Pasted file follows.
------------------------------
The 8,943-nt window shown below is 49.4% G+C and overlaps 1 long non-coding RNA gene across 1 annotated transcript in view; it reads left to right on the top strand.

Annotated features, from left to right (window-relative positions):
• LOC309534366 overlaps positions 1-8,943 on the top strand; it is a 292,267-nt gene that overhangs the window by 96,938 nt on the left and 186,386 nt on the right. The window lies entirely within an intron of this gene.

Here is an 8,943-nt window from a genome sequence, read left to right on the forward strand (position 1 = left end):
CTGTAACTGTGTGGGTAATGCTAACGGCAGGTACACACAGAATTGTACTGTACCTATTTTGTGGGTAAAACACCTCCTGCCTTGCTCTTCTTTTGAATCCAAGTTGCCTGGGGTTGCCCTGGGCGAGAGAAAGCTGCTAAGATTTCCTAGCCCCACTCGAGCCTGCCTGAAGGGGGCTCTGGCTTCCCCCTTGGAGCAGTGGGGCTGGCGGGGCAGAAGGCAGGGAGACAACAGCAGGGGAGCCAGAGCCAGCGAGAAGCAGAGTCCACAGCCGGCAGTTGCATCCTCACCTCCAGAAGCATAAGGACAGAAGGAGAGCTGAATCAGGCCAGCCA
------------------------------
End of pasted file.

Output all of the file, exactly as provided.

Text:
The 8,943-nt window shown below is 49.4% G+C and overlaps 1 long non-coding RNA gene across 1 annotated transcript in view; it reads left to right on the top strand.

Annotated features, from left to right (window-relative positions):
• LOC309534366 overlaps positions 1-8,943 on the top strand; it is a 292,267-nt gene that overhangs the window by 96,938 nt on the left and 186,386 nt on the right. The window lies entirely within an intron of this gene.

Here is an 8,943-nt window from a genome sequence, read left to right on the forward strand (position 1 = left end):
CTGTAACTGTGTGGGTAATGCTAACGGCAGGTACACACAGAATTGTACTGTACCTATTTTGTGGGTAAAACACCTCCTGCCTTGCTCTTCTTTTGAATCCAAGTTGCCTGGGGTTGCCCTGGGCGAGAGAAAGCTGCTAAGATTTCCTAGCCCCACTCGAGCCTGCCTGAAGGGGGCTCTGGCTTCCCCCTTGGAGCAGTGGGGCTGGCGGGGCAGAAGGCAGGGAGACAACAGCAGGGGAGCCAGAGCCAGCGAGAAGCAGAGTCCACAGCCGGCAGTTGCATCCTCACCTCCAGAAGCATAAGGACAGAAGGAGAGCTGAATCAGGCCAGCCA